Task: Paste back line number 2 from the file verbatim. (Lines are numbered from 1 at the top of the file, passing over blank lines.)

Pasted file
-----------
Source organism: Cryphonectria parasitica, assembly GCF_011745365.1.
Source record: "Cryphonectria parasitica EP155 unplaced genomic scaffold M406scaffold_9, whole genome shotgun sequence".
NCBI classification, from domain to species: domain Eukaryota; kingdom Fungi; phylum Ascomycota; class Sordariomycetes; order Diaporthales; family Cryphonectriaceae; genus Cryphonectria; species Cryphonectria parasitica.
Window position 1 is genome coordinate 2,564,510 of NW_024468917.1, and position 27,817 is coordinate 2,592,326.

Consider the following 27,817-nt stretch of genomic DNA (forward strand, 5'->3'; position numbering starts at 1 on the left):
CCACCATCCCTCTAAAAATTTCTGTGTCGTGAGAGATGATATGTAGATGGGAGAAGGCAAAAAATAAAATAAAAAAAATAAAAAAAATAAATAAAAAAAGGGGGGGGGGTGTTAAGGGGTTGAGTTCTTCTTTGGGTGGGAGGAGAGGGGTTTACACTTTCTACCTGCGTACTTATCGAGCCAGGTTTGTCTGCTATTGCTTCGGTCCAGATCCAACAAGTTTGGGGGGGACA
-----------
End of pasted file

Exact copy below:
Source record: "Cryphonectria parasitica EP155 unplaced genomic scaffold M406scaffold_9, whole genome shotgun sequence".